Cue the liberals telling me that after the Malema “Shoot The Boer” verdict, “it’s a slippery slope” and that freedom of expression is being eroded. I feel that they are missing the point.

And that point is this. In my humble opinion, those individuals elected (by whoever) to positions of responsibility, should be act responsibly. Is “Shoot the Boer” really hate speech? Does the image above, captioned “How about this?” amount to incitement to violence? Or should we be asking different questions, like: What does it achieve when role models sing Dubul’ iBunu? How does it help when elected officials put images of prominent and controversial figures in a sniper’s crosshairs into the public space?
And yet these individuals make a conscious decision to do these things. Why? Where is the value in that?

It’s more than just the lack of any positive worth in these actions that depresses me. It’s the fact that these things are divisive and harmful and yet they are completely avoidable. Julius Malema, Councillor Greyling et al simply need to make better decisions.
So, rather allow Malema to sing Dubul’ iBunu and then rejoice when he chooses not to. Don’t stop Mr Greyling publishing dubious pictures on his public twitter stream, be happy when he thinks first and rather sticks the image in his trash can.

Hey! It’s ok.
I do recognise that these are just Utopian pipe dreams. I do understand that it’s not going to happen.

But rather than taking pot shots at each other across the great divide, why not just think before you act? Why not just be big enough to put aside emotions, sit down and talk?
My 5 year old son is getting good at doing these things.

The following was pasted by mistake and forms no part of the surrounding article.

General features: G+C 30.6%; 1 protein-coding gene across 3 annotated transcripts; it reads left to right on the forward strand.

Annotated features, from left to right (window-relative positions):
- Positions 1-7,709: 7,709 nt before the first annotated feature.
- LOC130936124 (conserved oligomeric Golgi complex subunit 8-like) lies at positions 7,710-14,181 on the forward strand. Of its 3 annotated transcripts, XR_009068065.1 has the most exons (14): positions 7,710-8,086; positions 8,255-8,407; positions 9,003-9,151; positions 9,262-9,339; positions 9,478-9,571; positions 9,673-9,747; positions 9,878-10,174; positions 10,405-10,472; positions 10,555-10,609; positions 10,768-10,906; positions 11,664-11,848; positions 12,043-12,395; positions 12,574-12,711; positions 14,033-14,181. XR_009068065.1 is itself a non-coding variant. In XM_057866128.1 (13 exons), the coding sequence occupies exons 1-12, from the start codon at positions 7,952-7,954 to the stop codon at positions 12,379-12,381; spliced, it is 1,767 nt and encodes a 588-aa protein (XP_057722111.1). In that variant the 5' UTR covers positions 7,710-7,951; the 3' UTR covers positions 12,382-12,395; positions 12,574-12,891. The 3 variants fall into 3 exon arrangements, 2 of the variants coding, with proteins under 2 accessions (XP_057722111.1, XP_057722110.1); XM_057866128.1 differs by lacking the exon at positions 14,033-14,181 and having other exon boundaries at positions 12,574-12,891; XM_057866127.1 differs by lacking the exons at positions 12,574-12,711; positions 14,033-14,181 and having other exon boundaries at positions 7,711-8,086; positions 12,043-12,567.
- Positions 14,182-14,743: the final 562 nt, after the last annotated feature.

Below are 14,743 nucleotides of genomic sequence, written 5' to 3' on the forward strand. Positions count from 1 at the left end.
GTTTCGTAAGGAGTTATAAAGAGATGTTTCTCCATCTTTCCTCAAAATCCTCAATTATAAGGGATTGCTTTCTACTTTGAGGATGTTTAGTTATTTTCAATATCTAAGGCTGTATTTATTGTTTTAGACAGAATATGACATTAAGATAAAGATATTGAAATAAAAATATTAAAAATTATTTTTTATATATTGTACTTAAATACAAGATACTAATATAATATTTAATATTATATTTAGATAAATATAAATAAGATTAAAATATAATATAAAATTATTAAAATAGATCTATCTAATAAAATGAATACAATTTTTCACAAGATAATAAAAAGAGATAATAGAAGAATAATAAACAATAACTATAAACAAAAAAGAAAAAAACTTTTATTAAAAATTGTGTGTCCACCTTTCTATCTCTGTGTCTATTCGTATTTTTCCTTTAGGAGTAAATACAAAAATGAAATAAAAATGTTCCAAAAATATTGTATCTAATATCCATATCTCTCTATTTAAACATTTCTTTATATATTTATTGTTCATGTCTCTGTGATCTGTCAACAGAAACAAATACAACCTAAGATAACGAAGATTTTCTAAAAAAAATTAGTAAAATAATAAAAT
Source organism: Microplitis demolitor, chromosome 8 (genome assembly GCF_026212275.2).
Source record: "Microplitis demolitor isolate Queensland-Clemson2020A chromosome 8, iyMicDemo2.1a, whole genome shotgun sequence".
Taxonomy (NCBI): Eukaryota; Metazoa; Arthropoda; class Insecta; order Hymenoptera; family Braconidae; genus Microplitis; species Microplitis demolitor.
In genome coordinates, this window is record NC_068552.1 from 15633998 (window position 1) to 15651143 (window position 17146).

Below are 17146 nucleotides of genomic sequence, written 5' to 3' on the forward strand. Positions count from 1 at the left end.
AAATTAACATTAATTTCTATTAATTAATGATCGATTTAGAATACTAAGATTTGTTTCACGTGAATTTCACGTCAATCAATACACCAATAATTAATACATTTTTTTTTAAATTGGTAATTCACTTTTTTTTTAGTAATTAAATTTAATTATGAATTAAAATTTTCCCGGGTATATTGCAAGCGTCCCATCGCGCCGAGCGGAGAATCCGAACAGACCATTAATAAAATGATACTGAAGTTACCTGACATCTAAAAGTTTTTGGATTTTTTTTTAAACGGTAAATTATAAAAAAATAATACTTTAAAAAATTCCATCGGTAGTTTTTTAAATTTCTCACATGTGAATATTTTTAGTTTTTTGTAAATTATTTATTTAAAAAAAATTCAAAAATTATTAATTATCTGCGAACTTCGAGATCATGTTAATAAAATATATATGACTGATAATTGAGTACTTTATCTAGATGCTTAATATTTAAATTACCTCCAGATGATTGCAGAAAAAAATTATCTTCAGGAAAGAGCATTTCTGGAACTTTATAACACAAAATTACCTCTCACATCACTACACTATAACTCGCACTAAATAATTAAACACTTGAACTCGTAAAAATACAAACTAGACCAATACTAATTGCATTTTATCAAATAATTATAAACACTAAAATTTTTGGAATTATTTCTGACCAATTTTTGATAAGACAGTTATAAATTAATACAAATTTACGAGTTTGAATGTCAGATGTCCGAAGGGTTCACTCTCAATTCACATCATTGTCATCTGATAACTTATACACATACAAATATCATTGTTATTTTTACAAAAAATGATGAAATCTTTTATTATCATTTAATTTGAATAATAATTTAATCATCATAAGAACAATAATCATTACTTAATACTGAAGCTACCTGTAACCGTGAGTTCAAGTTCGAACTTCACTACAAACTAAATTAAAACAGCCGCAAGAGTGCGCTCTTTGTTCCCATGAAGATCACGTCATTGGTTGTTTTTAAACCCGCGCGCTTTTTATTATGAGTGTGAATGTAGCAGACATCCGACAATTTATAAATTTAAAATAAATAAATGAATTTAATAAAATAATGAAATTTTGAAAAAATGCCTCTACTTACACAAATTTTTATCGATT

Is it really too much to expect politicians to do it as well?

Do try to keep up

Have you read Fikile Mbalula’s speech from the Economic Freedom in our Lifetime lecture last night?

If not, why not? You are lagging behind. Do try to keep up.

Speaking on the subject of the (proposed?) nationalisation of the mining industry and, in this excerpt, specifically on those who are against such a plan, he said:

It is of paramount importance that revolutionaries should soberly engage the ANC Youth League. This engagement should be based on answering the fundamental question:
“To what extent does the slogan ‘economic freedom in our lifetime’ link strategically to the slogan for ‘freedom in our lifetime’?”

These questions are of pivotal importance because if the entire mass democratic movement fails in its conviction to see a symbiotic link between the two slogans in this era of the National Democratic Revolution, and rather settle for isolating one at the expense of the other, this will, to my mind, be equal to an intellectual and ideological disservice on the side of the movement as a whole.

However, we are fully aware of a tendency that attempted to dislodge the content of the National Democratic Revolution by among other things, dismissing race as less important a social category in contemplating any social progress.

At the same time, we were aware of the ultra-leftist tendencies that were aimed at uplifting pseudo-Marxist predispositions at the expense of the revolutionary recognition of the symbiotic link between national liberation and social emancipation; born out of the acknowledgement of the inter-play between the national oppression and class exploitation; in the context of the National Democratic Revolution.

Yeah. What he said. You’d better believe it.
And extra points for getting the all important “tendency” in there.

Basically, for those of you at the back, I think that he’s having a bit of a pop at Blade Nzimande – “that bloke from the SA Communist Party”  – who, as we’ve seen before, isn’t adverse to a little bit of hyperverbosity (aimed right back at Fikile’s chums) himself.

It seems that when it comes to insulting one’s allies through the means of speeches or statements filled with ridiculously extreme,  hyphen-laden, politically-related adjectives, the members of the tripartite alliance have got it sorted.